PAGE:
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Towards Stockholm+50: Vietnam joins efforts for healthy planet
Minh Vu 16:27, 2022/04/13
Vietnam will contribute to the global efforts by a report which brings in a diversity of voices to shape a key message at the Stockholm+50 conference this year.

The Stockholm+50 National Consultations in Vietnam was officially launched today [April 13] to bring the views of the Vietnamese people to the global stage on the key challenges that people and the planet are facing.  

The consultations, which reflect an inclusive process to bring in a diversity of voices, will cover recommendations to be included in a Vietnam report and contribute to shaping a key message at “Stockholm+50: a healthy planet for the prosperity of all – our responsibility, our opportunity” to take place on June 2-3, 2022 in Stockholm, Sweden.

Notably, a series of dedicated national dialogues with Vietnamese children and youth will be conducted to produce a separate mini report to share their views with national and global leaders for the fact that youth, more than anyone, understands that time is running out in protecting the planet. 

Vietnam is one of 58 countries to organize multi-stakeholder national consultations to inform the discussions at the global conference, which is aimed to define urgent, concrete actions to ensure a strong, long-term foundation for a green, inclusive future.

 Swedish Ambassador to Vietnam Ann Måwe speaks at the launching ceremony held in Hanoi on April 13. Photos: UNDP

“Stockholm+50 aims to substantially contribute to accelerating the necessary green and sustainable transition. Time is running out and the global challenges we face must be met with a collective response that drives action on the ground,” Swedish Ambassador to Vietnam Ann Måwe said at the launching ceremony.

She quoted late Swedish Prime Minister Olof Palme’s words ‘The future is common. We must share it together. We will create it together,’ saying that those words are still echoing today 50 years after the message was conveyed.

In 1972, the United Nations Conference on the Environment was held in Stockholm, the first world conference to make the environment a major issue. Leaders from 113 countries concluded that humanity’s own activities are the principal determinants of the future. Now, 50 years later, the world faces a triple planetary crisis of climate change, pollution, and biodiversity loss, as well as other planetary ills, including the Covid-19 pandemic.

Regarding the climate change in Vietnam, the UN Development Programme (UNDP), in collaboration with partners, will conduct a series of national consultations that will address areas critical to a just climate transition in Vietnam and achieving the Prime Minister’s bold commitments made at COP26 to zero net carbon emissions by 2050, UNDP Resident Representative Caitlin Wiesen said at the event. which was jointly held by the Embassy of Sweden, the Institute of Strategy and Policy on Natural Resources and Environment (ISPONRE) and UNDP.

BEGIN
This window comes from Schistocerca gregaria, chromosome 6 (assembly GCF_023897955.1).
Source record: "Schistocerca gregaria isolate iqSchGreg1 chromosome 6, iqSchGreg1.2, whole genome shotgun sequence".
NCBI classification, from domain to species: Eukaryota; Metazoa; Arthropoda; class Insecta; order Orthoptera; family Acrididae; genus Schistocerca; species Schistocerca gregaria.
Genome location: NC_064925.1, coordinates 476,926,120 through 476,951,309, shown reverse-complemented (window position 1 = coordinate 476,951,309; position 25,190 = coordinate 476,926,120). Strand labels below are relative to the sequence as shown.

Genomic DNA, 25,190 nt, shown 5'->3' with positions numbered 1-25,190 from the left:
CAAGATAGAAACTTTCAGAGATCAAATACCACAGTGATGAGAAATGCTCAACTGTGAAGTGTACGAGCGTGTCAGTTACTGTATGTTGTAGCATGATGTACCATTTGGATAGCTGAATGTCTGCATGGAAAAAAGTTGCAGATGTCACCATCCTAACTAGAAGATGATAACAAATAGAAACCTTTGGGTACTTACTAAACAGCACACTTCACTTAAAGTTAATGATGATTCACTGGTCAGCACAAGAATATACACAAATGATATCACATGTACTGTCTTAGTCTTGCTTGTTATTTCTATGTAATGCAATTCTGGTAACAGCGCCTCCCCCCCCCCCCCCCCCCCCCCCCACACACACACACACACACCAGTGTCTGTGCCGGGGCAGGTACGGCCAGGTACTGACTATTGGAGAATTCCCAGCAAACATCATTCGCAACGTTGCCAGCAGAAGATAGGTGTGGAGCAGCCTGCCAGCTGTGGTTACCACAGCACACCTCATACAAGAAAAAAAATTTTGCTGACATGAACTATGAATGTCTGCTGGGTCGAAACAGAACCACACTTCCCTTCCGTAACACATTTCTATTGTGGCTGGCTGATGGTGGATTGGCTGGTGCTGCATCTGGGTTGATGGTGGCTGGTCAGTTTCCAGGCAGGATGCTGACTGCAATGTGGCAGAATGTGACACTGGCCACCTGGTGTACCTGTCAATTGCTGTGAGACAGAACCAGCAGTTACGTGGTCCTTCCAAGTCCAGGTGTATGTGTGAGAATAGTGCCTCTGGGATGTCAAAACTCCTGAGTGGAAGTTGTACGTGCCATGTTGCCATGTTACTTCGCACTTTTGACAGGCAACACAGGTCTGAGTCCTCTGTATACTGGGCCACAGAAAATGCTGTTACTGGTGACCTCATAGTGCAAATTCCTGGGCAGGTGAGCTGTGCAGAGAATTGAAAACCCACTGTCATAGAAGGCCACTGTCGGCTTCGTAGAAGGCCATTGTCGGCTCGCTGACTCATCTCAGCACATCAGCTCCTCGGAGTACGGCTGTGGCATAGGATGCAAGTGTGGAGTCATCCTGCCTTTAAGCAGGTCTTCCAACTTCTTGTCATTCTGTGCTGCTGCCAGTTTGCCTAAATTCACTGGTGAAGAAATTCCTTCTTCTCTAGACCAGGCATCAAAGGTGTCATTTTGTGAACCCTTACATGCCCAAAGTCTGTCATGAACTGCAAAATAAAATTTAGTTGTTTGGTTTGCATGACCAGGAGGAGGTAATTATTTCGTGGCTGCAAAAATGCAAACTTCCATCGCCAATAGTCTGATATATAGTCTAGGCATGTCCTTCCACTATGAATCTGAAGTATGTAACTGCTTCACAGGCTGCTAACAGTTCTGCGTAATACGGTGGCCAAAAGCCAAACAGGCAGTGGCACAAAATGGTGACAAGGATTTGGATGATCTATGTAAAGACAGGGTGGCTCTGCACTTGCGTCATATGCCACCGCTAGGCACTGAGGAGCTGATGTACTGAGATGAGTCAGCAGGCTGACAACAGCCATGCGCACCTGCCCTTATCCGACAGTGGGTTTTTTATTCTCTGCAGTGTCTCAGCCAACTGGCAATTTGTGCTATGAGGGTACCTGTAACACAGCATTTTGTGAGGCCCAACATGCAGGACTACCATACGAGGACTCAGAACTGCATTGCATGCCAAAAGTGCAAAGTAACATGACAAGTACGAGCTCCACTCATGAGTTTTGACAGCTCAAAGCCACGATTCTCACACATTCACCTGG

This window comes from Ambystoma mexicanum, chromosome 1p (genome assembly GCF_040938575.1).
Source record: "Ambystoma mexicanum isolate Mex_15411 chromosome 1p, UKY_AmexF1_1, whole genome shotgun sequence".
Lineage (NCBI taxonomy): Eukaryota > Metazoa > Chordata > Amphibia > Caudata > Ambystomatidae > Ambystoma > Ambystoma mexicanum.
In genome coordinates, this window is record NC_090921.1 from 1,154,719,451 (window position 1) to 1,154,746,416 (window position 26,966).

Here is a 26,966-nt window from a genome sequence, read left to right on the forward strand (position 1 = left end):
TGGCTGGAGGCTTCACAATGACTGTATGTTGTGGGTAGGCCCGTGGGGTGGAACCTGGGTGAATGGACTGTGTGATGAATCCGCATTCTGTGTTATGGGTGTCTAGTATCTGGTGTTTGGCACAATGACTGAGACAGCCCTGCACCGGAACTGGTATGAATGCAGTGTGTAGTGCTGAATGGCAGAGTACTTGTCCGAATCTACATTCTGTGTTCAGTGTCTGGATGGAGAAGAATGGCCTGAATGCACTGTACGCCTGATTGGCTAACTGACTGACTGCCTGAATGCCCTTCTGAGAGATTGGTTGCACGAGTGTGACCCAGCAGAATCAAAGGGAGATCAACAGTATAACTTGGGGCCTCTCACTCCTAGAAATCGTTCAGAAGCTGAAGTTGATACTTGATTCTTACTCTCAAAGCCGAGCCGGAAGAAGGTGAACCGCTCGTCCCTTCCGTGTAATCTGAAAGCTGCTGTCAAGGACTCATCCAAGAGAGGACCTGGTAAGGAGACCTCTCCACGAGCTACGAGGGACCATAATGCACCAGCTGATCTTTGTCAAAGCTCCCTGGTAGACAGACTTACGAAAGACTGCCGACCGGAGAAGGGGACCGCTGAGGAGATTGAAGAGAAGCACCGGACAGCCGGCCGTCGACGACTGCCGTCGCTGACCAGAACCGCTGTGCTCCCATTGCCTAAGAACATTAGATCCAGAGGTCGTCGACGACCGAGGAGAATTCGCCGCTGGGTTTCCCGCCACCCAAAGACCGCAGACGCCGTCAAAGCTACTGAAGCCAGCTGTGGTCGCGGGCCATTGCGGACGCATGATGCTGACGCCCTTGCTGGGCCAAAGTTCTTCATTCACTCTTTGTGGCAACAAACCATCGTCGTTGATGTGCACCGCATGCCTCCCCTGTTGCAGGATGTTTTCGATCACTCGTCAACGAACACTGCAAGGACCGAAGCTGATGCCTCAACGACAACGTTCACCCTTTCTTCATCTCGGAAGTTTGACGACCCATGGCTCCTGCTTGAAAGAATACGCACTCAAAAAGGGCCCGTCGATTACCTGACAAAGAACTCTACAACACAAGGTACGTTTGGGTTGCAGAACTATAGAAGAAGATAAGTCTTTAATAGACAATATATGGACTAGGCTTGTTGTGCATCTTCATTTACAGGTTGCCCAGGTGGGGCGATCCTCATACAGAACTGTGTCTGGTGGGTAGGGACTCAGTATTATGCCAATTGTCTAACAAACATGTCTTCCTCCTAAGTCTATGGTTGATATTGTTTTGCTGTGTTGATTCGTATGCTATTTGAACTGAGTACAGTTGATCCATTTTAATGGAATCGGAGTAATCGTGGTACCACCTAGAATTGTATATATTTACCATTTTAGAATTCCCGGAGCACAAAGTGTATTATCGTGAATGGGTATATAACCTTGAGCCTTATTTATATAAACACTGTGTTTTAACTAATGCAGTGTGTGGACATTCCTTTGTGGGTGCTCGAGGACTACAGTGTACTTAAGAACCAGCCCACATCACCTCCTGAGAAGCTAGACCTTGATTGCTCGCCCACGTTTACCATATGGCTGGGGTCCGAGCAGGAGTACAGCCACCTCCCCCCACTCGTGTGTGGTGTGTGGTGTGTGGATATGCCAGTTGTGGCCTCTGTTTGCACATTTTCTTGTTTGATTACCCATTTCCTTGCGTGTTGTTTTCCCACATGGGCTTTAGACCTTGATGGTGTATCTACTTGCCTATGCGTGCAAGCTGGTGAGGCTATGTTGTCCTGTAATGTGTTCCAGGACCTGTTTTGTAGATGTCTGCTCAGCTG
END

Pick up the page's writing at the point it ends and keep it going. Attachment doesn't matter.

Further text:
UN Development Programme (UNDP) Vietnam Resident Representative Caitlin Wiesen delivers a speech at the event.

“The consultations will grapple with three questions: First, what nature-based solutions will reverse dangerous environmental trends in Vietnam. Secondly, what actions will ensure a green and just energy transition that creates sustainable opportunities to lift millions out of poverty. And thirdly, which leveraged actions would accelerate a circular economy and address unsustainable consumption patterns as Vietnam realizes its full economic potential,” Wiesen emphasized.

Addressing the event held in Hanoi today, Assoc Prof. Dr. Nguyen Dinh Tho, Director General of Institute of ISPONRE said the Government of Vietnam has made strong commitments to and determination in protecting natural resources and environment as well as responding to climate change, thus contributing to the global joint effort to develop circular economy towards net-zero emissions.”

On this occasion, Frankie the Dino, a famous UNDP short film that brings a ferocious, talking dinosaur to the United Nations’ headquarters to urge more climate action from global leaders, was screened at the launch with the voice-over of Vietnamese diva My Linh. The film made a special guest appearance with the message: Don’t choose extinction, save the human species “before it’s too late.”

 Assoc Prof. Dr. Nguyen Dinh Tho, Director General of Vietnam's Institute of Strategy and Policy on Natural Resources and Environment (ISPONRE), at the event.

Stockholm conference

The 1972 United Nations Conference on the Environment in Stockholm was the first world conference to make the environment a major issue. The participants adopted a series of principles for sound management of the environment, including the Stockholm Declaration and Action Plan for the Human Environment and several resolutions.

The Stockholm Declaration, which contained 26 principles, placed environmental issues at the forefront of international concerns and marked the start of a dialogue between industrialized and developing countries on the link between economic growth, the pollution of the air, water, and oceans, and the well-being of people around the world.

The Action Plan contained three main categories: Global Environmental Assessment Programme (watch plan); Environmental management activities; International measures to support assessment and management activities carried out at the national and international levels. In addition, these categories were broken down into 109 recommendations.

One of the major results of the Stockholm conference was the creation of the United Nations Environment Programme (UNEP).

TAG: Vietnam consultation stockholm conference stockholm+50 vietnam net zero UNDP
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